Mary Louise Kelly
Co-host of NPR's "All Thing Considered"
Chicago-based writer and Director of External Affairs for the University of Chicago’s TMW Center for Early Learning + Public Health
It. Goes. So. Fast.: The Year of No Do-Overs
Ever since she became a parent, Mary Louise Kelly has said “next year.” Next year will be the year she makes it to her son James’s soccer games (which are on weekdays at 4 p.m., right when she is on the air on NPR’s All Things Considered, talking to millions of listeners). Drive carpool for her son Alexander? Not if she wants to do that story about Ukraine and interview the secretary of state. Like millions of parents who wrestle with raising children while pursuing a career, she has never been cavalier about these decisions.
James and Alexander are now seventeen and fifteen, and a realization has overtaken Kelly: her older son will be leaving soon for college. There used to be years to make good on her promises; now, there are months, weeks, minutes. And with the devastating death of her beloved father as well as a surprising turn in her marriage, she is coming to grips with the reality every parent faces: Childhood has a definite expiration date. You have only so many years with your kids before they leave your house to build their own lives.
It. Goes. So. Fast.: The Year of No Do-Overs, a chronicle of Kelly’s eldest child’s final year at home, of losing her father, as well as other curve balls thrown at her, is not a definitive answer―not for herself and certainly not for any other parent. But her questions, her issues, will resonate with every parent, especially with mothers, who are judged more harshly by society and, more important, judge themselves more harshly.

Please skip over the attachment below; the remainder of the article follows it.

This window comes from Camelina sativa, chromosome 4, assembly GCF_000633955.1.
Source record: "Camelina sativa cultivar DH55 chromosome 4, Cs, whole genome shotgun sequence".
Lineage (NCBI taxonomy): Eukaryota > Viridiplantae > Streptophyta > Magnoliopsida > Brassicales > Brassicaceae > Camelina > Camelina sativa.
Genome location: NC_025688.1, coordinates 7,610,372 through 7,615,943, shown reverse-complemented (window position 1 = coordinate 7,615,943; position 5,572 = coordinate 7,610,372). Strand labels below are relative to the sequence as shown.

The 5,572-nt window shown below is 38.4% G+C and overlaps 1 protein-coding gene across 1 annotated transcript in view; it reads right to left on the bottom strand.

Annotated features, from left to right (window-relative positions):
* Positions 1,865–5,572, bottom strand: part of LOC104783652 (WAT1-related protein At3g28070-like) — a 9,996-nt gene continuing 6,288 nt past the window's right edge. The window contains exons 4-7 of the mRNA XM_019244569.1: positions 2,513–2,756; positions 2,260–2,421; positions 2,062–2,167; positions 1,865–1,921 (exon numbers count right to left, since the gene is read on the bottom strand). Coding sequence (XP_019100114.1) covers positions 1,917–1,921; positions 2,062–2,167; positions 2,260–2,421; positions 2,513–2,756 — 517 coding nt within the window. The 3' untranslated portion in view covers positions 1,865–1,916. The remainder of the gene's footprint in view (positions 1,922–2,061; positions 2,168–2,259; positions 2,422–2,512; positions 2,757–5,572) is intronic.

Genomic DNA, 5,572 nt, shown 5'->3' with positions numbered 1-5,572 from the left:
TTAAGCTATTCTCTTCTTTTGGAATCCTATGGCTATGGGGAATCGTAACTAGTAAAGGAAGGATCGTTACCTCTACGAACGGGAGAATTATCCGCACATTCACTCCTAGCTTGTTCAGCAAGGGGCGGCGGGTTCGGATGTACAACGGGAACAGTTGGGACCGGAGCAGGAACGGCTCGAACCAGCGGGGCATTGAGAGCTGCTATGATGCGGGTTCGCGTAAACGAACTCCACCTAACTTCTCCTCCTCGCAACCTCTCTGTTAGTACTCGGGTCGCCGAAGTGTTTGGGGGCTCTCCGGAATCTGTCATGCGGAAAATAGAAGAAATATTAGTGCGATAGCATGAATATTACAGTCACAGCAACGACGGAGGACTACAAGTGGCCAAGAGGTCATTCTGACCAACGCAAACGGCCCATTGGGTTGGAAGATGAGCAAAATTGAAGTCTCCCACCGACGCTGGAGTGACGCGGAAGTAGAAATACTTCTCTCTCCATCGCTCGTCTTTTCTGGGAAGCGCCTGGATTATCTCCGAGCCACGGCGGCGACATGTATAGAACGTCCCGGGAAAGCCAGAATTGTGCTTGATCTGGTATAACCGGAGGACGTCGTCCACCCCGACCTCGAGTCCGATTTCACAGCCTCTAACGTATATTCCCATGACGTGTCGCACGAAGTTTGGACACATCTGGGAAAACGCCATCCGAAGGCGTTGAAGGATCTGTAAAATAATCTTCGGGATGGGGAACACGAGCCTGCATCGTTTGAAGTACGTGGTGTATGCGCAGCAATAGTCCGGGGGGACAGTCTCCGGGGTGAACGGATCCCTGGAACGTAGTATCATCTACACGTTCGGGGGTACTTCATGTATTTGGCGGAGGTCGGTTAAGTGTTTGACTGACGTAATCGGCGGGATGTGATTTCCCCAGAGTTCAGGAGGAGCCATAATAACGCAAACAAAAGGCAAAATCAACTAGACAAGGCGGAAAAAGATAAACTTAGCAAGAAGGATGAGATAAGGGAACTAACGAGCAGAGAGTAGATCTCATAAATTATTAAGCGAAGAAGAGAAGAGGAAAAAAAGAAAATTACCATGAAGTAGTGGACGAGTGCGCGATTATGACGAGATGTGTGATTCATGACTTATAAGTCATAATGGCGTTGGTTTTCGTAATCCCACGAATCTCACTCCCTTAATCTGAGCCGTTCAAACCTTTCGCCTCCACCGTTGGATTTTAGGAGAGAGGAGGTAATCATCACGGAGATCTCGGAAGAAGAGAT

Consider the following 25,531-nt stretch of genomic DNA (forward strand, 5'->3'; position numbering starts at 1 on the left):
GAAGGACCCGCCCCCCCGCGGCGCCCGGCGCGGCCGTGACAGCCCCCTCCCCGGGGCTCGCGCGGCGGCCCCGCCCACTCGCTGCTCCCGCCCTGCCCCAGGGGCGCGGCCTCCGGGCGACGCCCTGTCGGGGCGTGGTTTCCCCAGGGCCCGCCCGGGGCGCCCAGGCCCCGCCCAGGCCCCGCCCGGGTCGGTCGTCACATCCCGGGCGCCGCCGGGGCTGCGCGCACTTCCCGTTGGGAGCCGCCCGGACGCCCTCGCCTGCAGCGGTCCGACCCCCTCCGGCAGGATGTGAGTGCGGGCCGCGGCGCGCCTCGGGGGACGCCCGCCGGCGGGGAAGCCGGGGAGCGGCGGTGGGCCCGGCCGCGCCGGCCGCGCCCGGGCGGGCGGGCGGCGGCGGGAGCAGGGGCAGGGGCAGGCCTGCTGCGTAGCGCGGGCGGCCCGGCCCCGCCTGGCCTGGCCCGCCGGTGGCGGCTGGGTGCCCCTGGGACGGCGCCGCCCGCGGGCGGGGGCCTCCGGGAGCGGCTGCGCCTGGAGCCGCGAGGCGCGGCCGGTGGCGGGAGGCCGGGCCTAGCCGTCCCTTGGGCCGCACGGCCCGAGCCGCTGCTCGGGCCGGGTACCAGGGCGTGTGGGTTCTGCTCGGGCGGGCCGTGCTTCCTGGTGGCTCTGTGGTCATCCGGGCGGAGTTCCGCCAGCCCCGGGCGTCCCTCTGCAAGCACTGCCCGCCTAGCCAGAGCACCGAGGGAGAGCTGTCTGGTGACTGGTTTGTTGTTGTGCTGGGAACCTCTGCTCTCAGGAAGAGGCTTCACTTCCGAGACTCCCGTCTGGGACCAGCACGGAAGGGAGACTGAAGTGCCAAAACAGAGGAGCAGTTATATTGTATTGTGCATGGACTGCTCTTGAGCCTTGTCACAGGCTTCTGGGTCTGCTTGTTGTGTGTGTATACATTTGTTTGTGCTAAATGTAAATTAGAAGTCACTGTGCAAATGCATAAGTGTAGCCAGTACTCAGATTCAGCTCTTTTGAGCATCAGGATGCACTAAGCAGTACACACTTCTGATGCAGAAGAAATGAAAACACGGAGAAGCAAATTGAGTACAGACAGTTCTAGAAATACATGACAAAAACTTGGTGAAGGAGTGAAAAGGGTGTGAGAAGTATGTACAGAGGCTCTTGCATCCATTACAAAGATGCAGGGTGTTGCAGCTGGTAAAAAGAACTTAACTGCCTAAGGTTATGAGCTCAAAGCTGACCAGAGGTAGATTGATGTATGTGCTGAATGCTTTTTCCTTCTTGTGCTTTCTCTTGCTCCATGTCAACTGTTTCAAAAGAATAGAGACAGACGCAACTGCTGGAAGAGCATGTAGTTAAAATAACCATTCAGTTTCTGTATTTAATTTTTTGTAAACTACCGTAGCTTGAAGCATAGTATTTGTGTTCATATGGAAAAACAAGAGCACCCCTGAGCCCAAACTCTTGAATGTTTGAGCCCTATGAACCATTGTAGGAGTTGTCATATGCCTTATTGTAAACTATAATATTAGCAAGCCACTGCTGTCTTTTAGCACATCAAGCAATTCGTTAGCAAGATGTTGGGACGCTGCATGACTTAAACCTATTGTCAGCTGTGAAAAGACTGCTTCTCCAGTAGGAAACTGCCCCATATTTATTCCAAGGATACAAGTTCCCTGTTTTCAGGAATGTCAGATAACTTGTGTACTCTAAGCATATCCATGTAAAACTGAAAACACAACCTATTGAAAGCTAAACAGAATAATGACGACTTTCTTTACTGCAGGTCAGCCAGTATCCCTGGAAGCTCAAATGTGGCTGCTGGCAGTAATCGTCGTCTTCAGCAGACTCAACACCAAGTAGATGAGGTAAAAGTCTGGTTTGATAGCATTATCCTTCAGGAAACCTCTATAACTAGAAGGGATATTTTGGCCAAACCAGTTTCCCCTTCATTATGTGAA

Kelly has been reporting for NPR for nearly two decades and is now co-host of All Things Considered. She has also written suspense novels, Anonymous Sources and The Bullet, and is the author of articles and essays that have appeared in the New York Times, the Atlantic, the Washington Post, and the Wall Street Journal. She will be in conversation with Heidi Stevens, Director of External Affairs for the University of Chicago’s TMW Center for Early Learning + Public Health. Prior to joining TMW, Stevens worked at the Chicago Tribune for 23 years, where she wrote a daily column called “Balancing Act.” She maintains a weekly nationally syndicated column. She also serves as a FAN board member.
This event suitable for youth 12+. The event will be recorded but not live streamed. The video will be available on FAN’s website and YouTube channel. Book sale and signing.
NO REGISTRATION REQUIRED.
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